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25,610-square-mile Panhandle of Texas was shaped by the Compromise of 1850, which resolved the state's controverted territorial claims. It is bounded on the east by the 100th meridian, on the north by parallel 36°30', and on the west by the 103rd meridian. It comprises the northernmost twenty-six counties of the state; the line forming the southern boundary of Swisher County in the central Panhandle marks the southern boundary.
The elevation declines from about 4,700 feet in the northwest (Dallam County) to about 2,000 feet in the southeast (Childress County). The growing season increases from 178 days a year to 217 days over the same distance. The average annual precipitation ranges from about 21.5 inches in the eastern counties to about seventeen inches in the western counties. Thus the dry Panhandle climate ranges narrowly from subhumid to semiarid.
The High Plains cover all but the gently undulating southeastern third of the Panhandle, where the Rolling Plains begin. The two are separated by the scenic eastern High Plains escarpment commonly called the Caprock. The upper tributaries of the Red River and the Canadian River drain the region. The Canadian cuts across the High Plains to isolate the southern part, the Llano Estacado, which has little drainage and a reputation as one of the world's flattest areas of such size. Beneath the High Plains lies the enormous store of relict water held by the Ogallala Aquifer-unquestionably the region's most valuable resource.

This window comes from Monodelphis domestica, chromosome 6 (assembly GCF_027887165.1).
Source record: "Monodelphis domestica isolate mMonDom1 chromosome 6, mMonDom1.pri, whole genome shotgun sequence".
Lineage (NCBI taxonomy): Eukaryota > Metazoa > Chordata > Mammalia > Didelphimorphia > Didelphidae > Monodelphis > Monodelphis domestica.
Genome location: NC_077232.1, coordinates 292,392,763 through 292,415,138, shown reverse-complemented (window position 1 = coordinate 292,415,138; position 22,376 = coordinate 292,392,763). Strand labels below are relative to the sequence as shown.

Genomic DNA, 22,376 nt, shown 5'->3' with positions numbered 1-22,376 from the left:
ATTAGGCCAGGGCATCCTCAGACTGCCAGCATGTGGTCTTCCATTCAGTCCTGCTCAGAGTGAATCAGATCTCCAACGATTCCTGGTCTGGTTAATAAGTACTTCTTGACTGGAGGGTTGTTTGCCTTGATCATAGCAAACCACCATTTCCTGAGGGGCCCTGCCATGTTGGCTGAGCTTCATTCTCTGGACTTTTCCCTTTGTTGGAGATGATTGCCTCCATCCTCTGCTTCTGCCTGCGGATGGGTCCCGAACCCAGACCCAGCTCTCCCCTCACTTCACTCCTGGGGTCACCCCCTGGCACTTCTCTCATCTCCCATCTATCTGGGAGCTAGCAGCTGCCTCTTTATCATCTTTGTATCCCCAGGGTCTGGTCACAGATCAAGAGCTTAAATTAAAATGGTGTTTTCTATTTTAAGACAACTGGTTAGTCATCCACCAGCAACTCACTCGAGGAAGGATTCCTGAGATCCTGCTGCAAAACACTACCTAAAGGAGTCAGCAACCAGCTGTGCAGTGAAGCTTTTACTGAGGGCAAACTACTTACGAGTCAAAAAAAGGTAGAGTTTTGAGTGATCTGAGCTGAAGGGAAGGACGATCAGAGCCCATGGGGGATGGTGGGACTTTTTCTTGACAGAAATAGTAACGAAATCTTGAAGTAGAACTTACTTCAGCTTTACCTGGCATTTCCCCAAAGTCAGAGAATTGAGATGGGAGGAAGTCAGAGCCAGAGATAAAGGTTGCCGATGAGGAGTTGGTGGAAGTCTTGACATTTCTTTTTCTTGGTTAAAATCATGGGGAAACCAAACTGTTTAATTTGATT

High Plains soils are loamy, clayey, deep, and calcareous; those of the Rolling Plains are loamy and sandy; and those of the canyonlands and river valleys are loamy, clayey, shallow, and calcareous and support woody species including juniper, cottonwood, hackberry, mesquite, elm, willow, and plum. Scrub oak, grape, and stretchberry grow on the escarpments. Grasses found on the uplands include mainly the bluestems, gramas, buffalo grass, and, around playas, western wheat grass. Especially on the Llano Estacado short grasses have protected the surface from erosion and, along with subhumidity and fire, have inhibited tree growth. ]
In sum, Panhandle physiography produced a primordial grassland that supported the southern buffalo herd and a buffalo-hunting Indian culture, invited a grazing economy introduced by Americans, and eventually gave rise to a farming economy that displaced much of the grassland.
Everything is bigger in Texas!